The demand for cyber insurance is increasing, but cyber liability is the form of specialist cover brokers are least comfortable with placing, according to SHA’s 2022 Specialist Risk Review.
Sizwe Cakwebe, the cyber risk manager at SHA, said 60% of SHA’s brokers reported an increase in requests for cyber liability cover.
Of the survey’s 1 040 respondents – which included 243 corporate leaders, 232 professionals and 171 SMEs – 39% (up from 18% in the previous survey) have bought cyber insurance.
SHA said this positive feedback should be viewed with caution, because many businesses do not have comprehensive cyber cover, which “in itself is quite dangerous”.
Cakwebe said brokers have “plenty of opportunities” to sell to the remaining 61%, particularly because 48% of those who did not have cyber insurance said they did not know this type of cover existed. “The 29% who said they do not need it will be easily swayed, too, as awareness around ransomware attacks increase.”
He said brokers’ discomfort with placing cyber cover probably stems from their mistaken belief that they need to be cyber-security experts.
“Brokers should rather study up on the cover elements within a cyber policy offered by different insurers and the differences between them and be aware of the wordings on the policies they place. All other technical and underwriting-related considerations can be handled by the insurer and their risk management teams.”
Brokers must familiarise themselves with cyber cover and carefully manage client expectations around the type of cover they have, Cakwebe said.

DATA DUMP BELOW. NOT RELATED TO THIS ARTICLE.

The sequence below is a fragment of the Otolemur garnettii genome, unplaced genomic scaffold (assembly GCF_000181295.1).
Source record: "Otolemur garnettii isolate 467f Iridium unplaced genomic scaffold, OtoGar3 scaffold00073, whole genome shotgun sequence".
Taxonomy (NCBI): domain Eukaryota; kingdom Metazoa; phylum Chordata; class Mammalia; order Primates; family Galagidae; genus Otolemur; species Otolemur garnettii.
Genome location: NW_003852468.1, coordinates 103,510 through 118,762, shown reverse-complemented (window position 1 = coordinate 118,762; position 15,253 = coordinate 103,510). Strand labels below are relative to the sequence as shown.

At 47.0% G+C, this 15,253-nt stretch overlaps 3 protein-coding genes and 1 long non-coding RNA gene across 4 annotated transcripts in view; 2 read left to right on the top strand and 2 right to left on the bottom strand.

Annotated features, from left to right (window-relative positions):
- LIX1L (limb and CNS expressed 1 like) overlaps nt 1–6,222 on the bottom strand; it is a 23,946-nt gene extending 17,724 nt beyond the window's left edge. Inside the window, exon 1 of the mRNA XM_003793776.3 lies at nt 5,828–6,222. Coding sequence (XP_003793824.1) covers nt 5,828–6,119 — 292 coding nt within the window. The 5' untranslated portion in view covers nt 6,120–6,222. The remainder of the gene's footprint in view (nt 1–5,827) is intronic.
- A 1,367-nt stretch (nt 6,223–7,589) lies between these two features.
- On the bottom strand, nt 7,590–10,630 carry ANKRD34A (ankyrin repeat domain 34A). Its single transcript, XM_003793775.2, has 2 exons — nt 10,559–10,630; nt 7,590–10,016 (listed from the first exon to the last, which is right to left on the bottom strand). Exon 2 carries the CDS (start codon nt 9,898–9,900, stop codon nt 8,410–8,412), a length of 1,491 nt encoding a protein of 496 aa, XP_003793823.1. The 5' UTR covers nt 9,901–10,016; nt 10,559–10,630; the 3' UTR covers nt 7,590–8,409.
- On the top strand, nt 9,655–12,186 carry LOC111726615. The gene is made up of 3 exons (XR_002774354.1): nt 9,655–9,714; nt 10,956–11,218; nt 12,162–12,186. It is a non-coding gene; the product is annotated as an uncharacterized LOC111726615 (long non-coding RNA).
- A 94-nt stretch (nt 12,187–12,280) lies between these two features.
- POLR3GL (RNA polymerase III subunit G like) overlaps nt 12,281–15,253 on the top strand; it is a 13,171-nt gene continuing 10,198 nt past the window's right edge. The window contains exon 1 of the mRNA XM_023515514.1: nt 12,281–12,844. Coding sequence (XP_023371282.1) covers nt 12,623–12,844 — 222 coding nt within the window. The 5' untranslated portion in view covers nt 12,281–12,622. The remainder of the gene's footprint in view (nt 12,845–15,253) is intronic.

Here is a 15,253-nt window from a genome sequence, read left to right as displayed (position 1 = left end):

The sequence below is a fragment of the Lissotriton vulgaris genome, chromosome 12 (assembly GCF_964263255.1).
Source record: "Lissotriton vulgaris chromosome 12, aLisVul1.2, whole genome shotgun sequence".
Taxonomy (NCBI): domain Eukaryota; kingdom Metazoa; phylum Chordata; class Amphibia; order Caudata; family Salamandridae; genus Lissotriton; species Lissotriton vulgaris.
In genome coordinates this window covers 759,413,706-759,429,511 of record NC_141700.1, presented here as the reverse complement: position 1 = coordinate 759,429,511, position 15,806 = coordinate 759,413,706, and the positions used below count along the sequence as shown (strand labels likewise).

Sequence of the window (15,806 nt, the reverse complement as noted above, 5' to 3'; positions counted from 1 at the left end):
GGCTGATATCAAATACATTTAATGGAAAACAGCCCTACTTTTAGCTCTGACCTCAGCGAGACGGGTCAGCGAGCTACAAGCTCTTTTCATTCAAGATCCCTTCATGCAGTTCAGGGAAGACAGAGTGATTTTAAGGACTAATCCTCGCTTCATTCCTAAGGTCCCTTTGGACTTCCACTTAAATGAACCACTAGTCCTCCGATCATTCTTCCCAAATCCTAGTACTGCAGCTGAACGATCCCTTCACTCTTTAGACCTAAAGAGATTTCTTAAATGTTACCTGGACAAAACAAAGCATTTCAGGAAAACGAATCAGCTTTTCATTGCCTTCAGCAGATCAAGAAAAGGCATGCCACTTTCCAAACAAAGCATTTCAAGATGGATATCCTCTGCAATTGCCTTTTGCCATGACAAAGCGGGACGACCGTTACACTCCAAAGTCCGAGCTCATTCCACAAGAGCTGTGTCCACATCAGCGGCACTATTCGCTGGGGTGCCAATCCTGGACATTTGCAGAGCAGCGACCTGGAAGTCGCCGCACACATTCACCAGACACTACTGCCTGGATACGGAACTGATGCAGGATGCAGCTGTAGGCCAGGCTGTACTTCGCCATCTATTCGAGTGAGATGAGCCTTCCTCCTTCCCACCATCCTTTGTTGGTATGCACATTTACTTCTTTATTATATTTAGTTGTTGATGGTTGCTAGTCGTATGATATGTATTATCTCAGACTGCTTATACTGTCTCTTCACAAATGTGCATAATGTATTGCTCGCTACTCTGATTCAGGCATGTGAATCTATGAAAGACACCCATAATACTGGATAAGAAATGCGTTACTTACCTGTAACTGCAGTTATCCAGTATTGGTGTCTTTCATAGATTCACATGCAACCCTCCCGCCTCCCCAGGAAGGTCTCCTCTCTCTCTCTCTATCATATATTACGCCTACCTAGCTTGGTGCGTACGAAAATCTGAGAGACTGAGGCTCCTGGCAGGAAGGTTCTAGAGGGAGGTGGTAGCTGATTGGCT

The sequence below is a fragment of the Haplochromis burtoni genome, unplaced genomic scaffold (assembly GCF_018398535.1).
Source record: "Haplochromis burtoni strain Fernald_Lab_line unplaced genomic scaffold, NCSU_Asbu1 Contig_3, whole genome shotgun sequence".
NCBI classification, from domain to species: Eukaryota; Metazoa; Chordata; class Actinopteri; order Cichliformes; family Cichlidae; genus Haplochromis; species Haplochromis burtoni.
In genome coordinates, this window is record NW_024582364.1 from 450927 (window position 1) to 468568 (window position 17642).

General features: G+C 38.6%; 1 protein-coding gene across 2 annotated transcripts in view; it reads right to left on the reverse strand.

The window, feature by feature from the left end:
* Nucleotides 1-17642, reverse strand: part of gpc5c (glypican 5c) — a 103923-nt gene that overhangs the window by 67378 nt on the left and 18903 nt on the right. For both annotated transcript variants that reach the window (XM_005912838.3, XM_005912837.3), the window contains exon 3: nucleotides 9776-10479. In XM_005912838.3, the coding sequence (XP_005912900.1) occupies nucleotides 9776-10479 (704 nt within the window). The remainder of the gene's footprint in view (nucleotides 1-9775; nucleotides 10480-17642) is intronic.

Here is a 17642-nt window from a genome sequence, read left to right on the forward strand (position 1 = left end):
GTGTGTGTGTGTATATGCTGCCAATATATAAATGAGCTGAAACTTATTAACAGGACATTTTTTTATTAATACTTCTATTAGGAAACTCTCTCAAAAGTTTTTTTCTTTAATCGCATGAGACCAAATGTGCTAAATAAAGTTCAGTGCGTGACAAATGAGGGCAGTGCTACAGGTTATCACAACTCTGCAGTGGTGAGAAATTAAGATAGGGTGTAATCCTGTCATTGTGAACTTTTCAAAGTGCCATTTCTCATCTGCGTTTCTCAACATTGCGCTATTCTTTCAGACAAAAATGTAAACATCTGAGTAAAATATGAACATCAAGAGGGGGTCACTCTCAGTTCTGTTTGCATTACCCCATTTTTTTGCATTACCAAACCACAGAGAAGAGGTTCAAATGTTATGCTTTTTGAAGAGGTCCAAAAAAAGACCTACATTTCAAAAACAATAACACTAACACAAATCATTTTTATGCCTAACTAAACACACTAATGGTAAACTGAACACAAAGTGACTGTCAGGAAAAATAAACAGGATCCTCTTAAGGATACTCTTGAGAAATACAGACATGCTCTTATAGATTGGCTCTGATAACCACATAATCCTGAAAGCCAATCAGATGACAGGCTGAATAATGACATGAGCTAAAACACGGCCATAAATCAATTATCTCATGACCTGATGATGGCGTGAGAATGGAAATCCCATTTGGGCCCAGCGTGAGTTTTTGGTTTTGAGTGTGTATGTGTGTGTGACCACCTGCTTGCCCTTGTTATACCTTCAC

He pointed out that a cyber policy is not a catch-all, obligation-free risk transfer mechanism for all damages or losses consequent to a cyber-security failing. It is a last-resort safety-net if a range of risk-mitigation steps prove insufficient.
Most cyber policies contain an element of first-party and third-party cyber cover, although some policies cover only third-party losses.
First-party cover includes the cost of investigating the cybercrime and some of the financial ramifications associated with data losses following a security breach.
Business interruption costs, because the IT system is offline following an attack, can also be included.
The policy will pay for the costs associated with public relations and the costs associated with defending against the imposition of fines and penalties by the regulator. Even the fine can be covered.
Large-scale attacks often mean a business incurs costs in notifying affected parties, as well as monitoring their credit profiles.
From a liability perspective, where personal data is breached, the cyber policy will reimburse any sums the insured party is legally liable to pay following a third-party claim, including for the infringement of data protection laws.
Employees are often the weakest link in the cyber-security chain
SHA said that more needs to be done to educate employees and contractors on what cyber security is and what their role is in protecting the organisation’s assets and information assets. This type of education, along with performing regular offsite data backups and ensuring a strong and well-rounded cyber security posture, is the best way for businesses to ward off cyber-attacks.
“The notion that the task of cyber security falls upon the shoulders of the chief information officer or chief technology officer is false. It is not an IT process but a business process, so all stakeholders need to work together to ensure a better cyber security posture throughout the organisation.”
SMEs have a low awareness of cyber insurance
Of the 171 SME respondents surveyed, one in three said they had suffered a cyber-attack over the previous 12 months.